Open World Forum keynote panel: Challenges of open communities

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Preparing for my first open source conference

During this afternoon's final keynotes at the Open World Forum, five panelists met to discuss a few of the challenges of geographical and physical barriers open communities face.

The panel was moderated by Cedric Thomas, CEO, OW2 Consortium, who was joined by:

  • Bertrand Delacretaz, Director, Apache Software Foundation
  • Mike Milinkovich, Executive Director, Eclipse Foundation
  • Simon Phipps, Director, Open Source Initiative, Chief Strategy Officer, ForgeRock
  • Louis Suarez-Potts, Open Office Community Manager, Oracle

Here's what they had to say.

On the issue of languages

Suarez-Potts: We require English. But we also set up local communities in native languages. So people who have uncertainty or doubt can talk to each other in their native languages. But when they contribute globally, they use English.

Delacretaz: This is the external view between the open source project and the users. I'd like to speak on the internal view. I'm the only board member of Apache who isn't a native English speaker. During meetings, on the IRC backchannel, I ask the meaning of expressions I don't get. People say they can't participate because their English isn't good enough, but just jump in, and do your best. Sometimes we're too rude with newbies on a technical point of view, but I've never heard someone say, "Your English is too weak to be here."

Milinkovich: At least for Eclipse, there is a German community that discusses Eclipse in German, but that's the exception, not the rule.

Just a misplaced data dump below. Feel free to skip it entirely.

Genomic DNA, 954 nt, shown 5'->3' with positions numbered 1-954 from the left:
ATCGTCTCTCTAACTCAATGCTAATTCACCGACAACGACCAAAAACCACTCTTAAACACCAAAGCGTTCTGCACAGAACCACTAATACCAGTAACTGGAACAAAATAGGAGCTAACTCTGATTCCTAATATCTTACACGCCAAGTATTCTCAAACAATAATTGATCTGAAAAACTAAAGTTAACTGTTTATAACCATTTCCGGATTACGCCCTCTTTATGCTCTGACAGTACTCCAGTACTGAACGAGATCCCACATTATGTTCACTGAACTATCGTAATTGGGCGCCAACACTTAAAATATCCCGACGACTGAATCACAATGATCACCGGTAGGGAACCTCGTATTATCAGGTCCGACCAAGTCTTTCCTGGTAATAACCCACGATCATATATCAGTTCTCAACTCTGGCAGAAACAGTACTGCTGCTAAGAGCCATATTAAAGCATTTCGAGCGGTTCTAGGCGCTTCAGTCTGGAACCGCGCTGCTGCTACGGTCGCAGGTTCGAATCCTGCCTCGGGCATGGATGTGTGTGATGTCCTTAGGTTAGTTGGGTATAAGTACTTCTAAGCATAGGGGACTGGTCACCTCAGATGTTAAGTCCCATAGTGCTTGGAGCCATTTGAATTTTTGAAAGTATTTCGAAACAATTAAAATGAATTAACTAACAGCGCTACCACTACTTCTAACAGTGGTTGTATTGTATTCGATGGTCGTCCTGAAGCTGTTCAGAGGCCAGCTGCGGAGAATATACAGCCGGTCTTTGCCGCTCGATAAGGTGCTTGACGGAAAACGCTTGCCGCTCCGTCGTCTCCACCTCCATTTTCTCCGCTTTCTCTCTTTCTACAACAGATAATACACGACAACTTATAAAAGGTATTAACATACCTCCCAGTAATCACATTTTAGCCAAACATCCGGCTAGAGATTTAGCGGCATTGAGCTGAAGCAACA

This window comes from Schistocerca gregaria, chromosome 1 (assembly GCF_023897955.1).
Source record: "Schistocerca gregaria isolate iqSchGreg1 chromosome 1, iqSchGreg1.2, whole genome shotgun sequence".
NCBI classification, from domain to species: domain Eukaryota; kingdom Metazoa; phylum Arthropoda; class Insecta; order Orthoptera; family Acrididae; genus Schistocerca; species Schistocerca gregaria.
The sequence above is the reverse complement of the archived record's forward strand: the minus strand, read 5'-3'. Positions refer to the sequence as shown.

Phipps: One thing that breaks that rule is Twitter. With a decent Twitter client, you can translate messages. An effective way to grow the circle of people I'm working with is to friend people for whom English is not a first language.

Suarez-Potts: On IRC, writing is much easier than talking. If you can write quickly, you can communicate using English more easily if you need to speak English. Twitter is somewhat an extension of that.

Phipps: The communication ethos of many communities is driven by a male, slightly aggressive, slightly humor-impaired mindset. There are a number of groups of people who feel alienated by that. The most obvious one in Western conferences is that there are fewer women involved. Japanese people also find it harder to engage in that confrontative, aggressive way. In India and China, this cultural style also makes people pull back from it.

Delacretaz: I think in Apache we started with a community of hackers from the US, and it can be rude on some mailing lists. Part of the solution is to just express yourself. It's not my style to be rude, so if someone is, I just tell them. After a while, some people do get it.

Suarez-Potts: To some extent, my experience has a lot less to do with what we perceive as a cultural difference. I was in India, and these developers stopped me and said, "We're just dudes." It has a lot more to do with how people understand the product they're using and the way they see themselves in the making of that product. Every locality, whether it's tiny or big, it's going to be different. Paris is different from New York. And every different place really is responsible for coming up with its own way of understanding contribution and how to make it sustainable. If they don't--if their users don't contribute--it's not sustainable, and it will go away.